They say it takes a few years or more to become a professional cyclist. One of the reasons why it takes this long is not just to develop the cycling physiology but to develop the basics of bike handling and control.
Braking, cornering, and just riding in a pack of riders at 30 mph or faster takes quick reactions and balance. Various cycling drills are necessary not only to ride the bike more efficiently but to ride with more control and confidence.
Being balanced on the bike and creating a sort of symbiotic relationship between your brain and the bike is a way to develop more control and to use appropriate reactions to various unforeseen situations.
To ride safely, you must always expect the unexpected, especially when riding in a group. Your reactions dictate what happens to you and the riders 360 degrees around you. Your reactions must be quick and accurate but not excessive.
Take a scenario in which your either riding by yourself or with a group. Lets say, you have to make an emergency stop. You can’t always dictate which way your bike will lean or which direction your evasive maneuver will take you.
You do, however, want to be able to release from either foot with ease and without having to think about it or worry about going down because you didn’t click out of the so called, normal foot. The point is, there should be no normal foot to click out of.
If you remember when you first tried the clipless pedals, it was awkward and you might have even fallen once or twice. You eventually felt comfortable and more stable unclipping from your dominate side or leg because it is normally stronger and more coordinated.
One of the reasons you probably fell was because you pulled your ankle slightly upwards instead of keeping the heel down when moving the ankle outward.
The more you performed this action the easier it became.
You want to condition the other leg or foot to become just as easy to unclip from for a couple of reasons: 1. to keep balanced on the bike and 2. to be able to react quickly, easily and accurately with either leg of foot.
Balance: Cycling tips
If you unclip from the same side all the time, it becomes subconscious thought, that you must unclip from the dominate or normal side in order to support yourself. This creates an unbalanced state of mind when riding.
Fast Reaction Time: Cycling tips 05
When you are balanced and the situation arises where you have to unclip fast, there will be no thought process just reaction from the appropriate leg of foot.
“If what you’re trying to do is difficult or unfamiliar, nearby neurons are drawn into the process to help you out. The brain’s ability to adapt and grow—reorganizing neural pathways and even creating new ones—is called “neuroplasticity.“
The drill I came up with and suggest to my riders is the AFR drill, or the Alternating Foot Release drill.
First, in order to feel comfortable before doing this drill on the road, I suggest that they first practice unclipping out of the non-dominate or normal foot. For safety, I would suggest they practice this on a home trainer or a spinning bike at the gym.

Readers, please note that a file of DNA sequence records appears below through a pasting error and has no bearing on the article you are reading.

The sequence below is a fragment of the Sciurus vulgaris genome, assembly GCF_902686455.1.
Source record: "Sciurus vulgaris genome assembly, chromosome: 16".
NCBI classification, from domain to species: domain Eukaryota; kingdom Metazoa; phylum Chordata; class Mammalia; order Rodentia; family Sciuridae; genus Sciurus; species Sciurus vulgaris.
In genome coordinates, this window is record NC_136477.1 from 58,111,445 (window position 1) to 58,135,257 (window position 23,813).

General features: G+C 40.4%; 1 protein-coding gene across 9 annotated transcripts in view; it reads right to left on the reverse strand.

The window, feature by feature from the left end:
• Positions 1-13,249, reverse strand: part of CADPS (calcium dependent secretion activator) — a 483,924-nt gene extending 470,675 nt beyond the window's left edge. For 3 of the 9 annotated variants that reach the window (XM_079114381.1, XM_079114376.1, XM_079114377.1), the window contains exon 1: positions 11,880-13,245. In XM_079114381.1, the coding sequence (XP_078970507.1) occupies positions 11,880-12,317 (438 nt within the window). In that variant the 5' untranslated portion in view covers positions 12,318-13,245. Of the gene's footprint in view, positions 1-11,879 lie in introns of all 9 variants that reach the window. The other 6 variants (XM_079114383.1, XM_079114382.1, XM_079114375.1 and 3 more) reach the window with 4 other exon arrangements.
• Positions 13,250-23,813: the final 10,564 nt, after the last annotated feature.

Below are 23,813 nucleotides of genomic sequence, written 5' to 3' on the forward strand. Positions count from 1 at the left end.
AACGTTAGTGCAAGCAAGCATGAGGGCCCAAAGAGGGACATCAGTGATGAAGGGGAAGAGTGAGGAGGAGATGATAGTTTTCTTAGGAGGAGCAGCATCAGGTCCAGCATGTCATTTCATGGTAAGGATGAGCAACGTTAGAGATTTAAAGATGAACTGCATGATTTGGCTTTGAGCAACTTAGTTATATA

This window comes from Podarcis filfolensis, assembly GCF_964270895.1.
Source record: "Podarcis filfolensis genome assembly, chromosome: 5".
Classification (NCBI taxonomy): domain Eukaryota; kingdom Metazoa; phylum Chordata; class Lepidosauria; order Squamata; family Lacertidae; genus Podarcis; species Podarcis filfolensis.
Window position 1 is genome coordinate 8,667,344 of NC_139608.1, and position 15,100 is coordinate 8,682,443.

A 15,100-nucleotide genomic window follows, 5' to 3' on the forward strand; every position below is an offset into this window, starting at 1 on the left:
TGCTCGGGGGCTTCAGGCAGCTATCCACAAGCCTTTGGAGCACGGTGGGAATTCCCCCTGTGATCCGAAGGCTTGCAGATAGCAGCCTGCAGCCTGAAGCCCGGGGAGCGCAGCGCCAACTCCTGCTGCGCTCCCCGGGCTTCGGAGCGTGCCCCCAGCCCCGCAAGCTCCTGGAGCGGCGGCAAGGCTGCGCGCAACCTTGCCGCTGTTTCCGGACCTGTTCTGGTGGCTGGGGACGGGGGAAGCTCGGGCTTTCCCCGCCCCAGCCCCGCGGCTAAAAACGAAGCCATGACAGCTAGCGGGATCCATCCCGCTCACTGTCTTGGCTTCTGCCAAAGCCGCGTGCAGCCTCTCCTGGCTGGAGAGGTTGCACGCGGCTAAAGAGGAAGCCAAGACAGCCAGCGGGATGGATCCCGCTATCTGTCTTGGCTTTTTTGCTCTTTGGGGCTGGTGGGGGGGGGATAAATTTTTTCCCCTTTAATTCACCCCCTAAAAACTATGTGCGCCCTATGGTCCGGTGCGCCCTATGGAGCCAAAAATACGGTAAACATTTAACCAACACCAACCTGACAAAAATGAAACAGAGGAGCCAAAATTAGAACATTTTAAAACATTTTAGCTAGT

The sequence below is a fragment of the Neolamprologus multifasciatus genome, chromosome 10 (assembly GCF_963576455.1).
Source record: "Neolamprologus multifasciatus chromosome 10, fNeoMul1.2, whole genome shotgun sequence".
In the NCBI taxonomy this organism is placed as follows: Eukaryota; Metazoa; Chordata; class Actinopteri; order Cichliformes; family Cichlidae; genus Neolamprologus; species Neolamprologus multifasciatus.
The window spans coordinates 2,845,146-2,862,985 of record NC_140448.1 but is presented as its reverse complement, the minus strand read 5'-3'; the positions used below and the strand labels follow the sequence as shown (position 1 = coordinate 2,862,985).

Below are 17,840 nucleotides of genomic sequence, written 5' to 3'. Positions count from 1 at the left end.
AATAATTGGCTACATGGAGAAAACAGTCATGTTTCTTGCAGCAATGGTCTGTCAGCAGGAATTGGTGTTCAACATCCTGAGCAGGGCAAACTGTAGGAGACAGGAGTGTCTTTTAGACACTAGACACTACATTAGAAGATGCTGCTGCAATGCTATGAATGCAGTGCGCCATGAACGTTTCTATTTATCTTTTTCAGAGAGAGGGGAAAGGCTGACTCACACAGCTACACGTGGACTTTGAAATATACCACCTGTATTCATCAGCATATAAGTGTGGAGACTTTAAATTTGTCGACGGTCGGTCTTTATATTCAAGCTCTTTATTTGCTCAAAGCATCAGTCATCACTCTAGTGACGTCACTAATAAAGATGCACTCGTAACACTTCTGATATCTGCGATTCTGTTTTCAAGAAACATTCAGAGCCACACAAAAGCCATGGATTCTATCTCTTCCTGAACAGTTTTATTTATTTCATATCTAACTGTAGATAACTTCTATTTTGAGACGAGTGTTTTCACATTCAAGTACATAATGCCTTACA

Get use to the feeling of the mechanics involved with unclipping with this foot while in the saddle. The un-clipping motion actually involves the whole leg so, we want to first, condition the opposite foot and leg to use the heel down, outward motion, when sitting in the saddle, while the bike is already stopped and your standing upright.
“To perform these workouts, the brain is forced to strengthen, reorganize and even create new neural pathways. In other words, brain training “rewires” the brain to perform more efficiently than ever before.“
When you become comfortable with un-clipping from the opposite foot, you then can actually start the AFR drill on the road. Every time you come to a stop sign or stop light, alternate the foot you un-clip from. Remember, in the early stages of practicing this, start your stop from way out when unclipping.
“by repeating the action many times and sending the corresponding nerve impulses down them many times, you create strong neuro-connections. In contrast, if you repeated the word or action only a few times, then the connections among the new neurons would be weaker, and the new circuit would be harder to reactivate.“
Start practicing this drill after a normal training session on the way home. For the first few times, use this procedure:
2. Unclip from the opposite foot, and coast for a little bit with the unclipped leg
down and slightly bent.
4. Just before you stop, lean the bike TOWARD the unclipped side.
The more you practice this the more natural it will become, eventually feeling normal to unclip from either foot.
This drill should provide better balance, reaction time, confidence in your bike handling skills, as well as, create new neuro-pathways resulting in a better biking brain.
Another advantage of alternating the foot you unclip from is that your pedals and cleats will wear evenly .
Thanks for reading.
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